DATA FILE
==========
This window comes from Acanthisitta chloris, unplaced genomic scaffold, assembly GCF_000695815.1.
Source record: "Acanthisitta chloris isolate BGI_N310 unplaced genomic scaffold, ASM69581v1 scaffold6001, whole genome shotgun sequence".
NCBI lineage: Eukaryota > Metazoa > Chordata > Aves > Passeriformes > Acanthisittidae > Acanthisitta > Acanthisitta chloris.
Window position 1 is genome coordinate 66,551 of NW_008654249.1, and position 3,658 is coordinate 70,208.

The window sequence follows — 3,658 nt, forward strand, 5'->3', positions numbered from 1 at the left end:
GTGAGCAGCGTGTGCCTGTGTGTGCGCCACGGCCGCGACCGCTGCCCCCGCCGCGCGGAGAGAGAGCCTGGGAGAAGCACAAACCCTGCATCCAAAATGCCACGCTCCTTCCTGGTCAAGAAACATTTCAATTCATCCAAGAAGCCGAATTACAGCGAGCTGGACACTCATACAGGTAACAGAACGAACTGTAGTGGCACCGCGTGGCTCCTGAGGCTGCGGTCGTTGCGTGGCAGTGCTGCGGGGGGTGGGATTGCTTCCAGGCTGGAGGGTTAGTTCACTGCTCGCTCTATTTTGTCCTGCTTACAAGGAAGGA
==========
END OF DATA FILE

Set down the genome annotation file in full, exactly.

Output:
This window comes from Acanthisitta chloris, unplaced genomic scaffold, assembly GCF_000695815.1.
Source record: "Acanthisitta chloris isolate BGI_N310 unplaced genomic scaffold, ASM69581v1 scaffold6001, whole genome shotgun sequence".
NCBI lineage: Eukaryota > Metazoa > Chordata > Aves > Passeriformes > Acanthisittidae > Acanthisitta > Acanthisitta chloris.
Window position 1 is genome coordinate 66,551 of NW_008654249.1, and position 3,658 is coordinate 70,208.

The window sequence follows — 3,658 nt, forward strand, 5'->3', positions numbered from 1 at the left end:
GTGAGCAGCGTGTGCCTGTGTGTGCGCCACGGCCGCGACCGCTGCCCCCGCCGCGCGGAGAGAGAGCCTGGGAGAAGCACAAACCCTGCATCCAAAATGCCACGCTCCTTCCTGGTCAAGAAACATTTCAATTCATCCAAGAAGCCGAATTACAGCGAGCTGGACACTCATACAGGTAACAGAACGAACTGTAGTGGCACCGCGTGGCTCCTGAGGCTGCGGTCGTTGCGTGGCAGTGCTGCGGGGGGTGGGATTGCTTCCAGGCTGGAGGGTTAGTTCACTGCTCGCTCTATTTTGTCCTGCTTACAAGGAAGGA